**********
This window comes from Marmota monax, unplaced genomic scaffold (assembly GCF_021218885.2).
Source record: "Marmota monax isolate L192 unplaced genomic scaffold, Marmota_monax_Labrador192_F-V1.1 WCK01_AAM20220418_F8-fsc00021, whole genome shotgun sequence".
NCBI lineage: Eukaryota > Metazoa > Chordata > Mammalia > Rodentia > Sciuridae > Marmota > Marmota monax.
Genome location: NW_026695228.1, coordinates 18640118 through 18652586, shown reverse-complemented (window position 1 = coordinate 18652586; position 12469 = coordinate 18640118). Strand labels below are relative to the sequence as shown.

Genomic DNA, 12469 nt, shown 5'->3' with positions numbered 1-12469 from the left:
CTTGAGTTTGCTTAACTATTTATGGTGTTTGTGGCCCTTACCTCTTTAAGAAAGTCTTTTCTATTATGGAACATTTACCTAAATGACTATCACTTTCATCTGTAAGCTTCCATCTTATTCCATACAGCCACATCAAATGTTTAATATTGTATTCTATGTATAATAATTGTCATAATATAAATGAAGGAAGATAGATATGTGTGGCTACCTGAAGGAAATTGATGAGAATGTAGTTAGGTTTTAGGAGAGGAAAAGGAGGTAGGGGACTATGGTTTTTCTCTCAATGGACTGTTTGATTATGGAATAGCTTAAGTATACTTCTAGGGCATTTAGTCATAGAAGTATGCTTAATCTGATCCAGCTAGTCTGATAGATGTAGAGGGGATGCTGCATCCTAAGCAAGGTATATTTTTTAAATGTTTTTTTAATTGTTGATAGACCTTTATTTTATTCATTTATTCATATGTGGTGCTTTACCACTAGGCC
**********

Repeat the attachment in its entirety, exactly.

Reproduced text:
This window comes from Marmota monax, unplaced genomic scaffold (assembly GCF_021218885.2).
Source record: "Marmota monax isolate L192 unplaced genomic scaffold, Marmota_monax_Labrador192_F-V1.1 WCK01_AAM20220418_F8-fsc00021, whole genome shotgun sequence".
NCBI lineage: Eukaryota > Metazoa > Chordata > Mammalia > Rodentia > Sciuridae > Marmota > Marmota monax.
Genome location: NW_026695228.1, coordinates 18640118 through 18652586, shown reverse-complemented (window position 1 = coordinate 18652586; position 12469 = coordinate 18640118). Strand labels below are relative to the sequence as shown.

Genomic DNA, 12469 nt, shown 5'->3' with positions numbered 1-12469 from the left:
CTTGAGTTTGCTTAACTATTTATGGTGTTTGTGGCCCTTACCTCTTTAAGAAAGTCTTTTCTATTATGGAACATTTACCTAAATGACTATCACTTTCATCTGTAAGCTTCCATCTTATTCCATACAGCCACATCAAATGTTTAATATTGTATTCTATGTATAATAATTGTCATAATATAAATGAAGGAAGATAGATATGTGTGGCTACCTGAAGGAAATTGATGAGAATGTAGTTAGGTTTTAGGAGAGGAAAAGGAGGTAGGGGACTATGGTTTTTCTCTCAATGGACTGTTTGATTATGGAATAGCTTAAGTATACTTCTAGGGCATTTAGTCATAGAAGTATGCTTAATCTGATCCAGCTAGTCTGATAGATGTAGAGGGGATGCTGCATCCTAAGCAAGGTATATTTTTTAAATGTTTTTTTAATTGTTGATAGACCTTTATTTTATTCATTTATTCATATGTGGTGCTTTACCACTAGGCC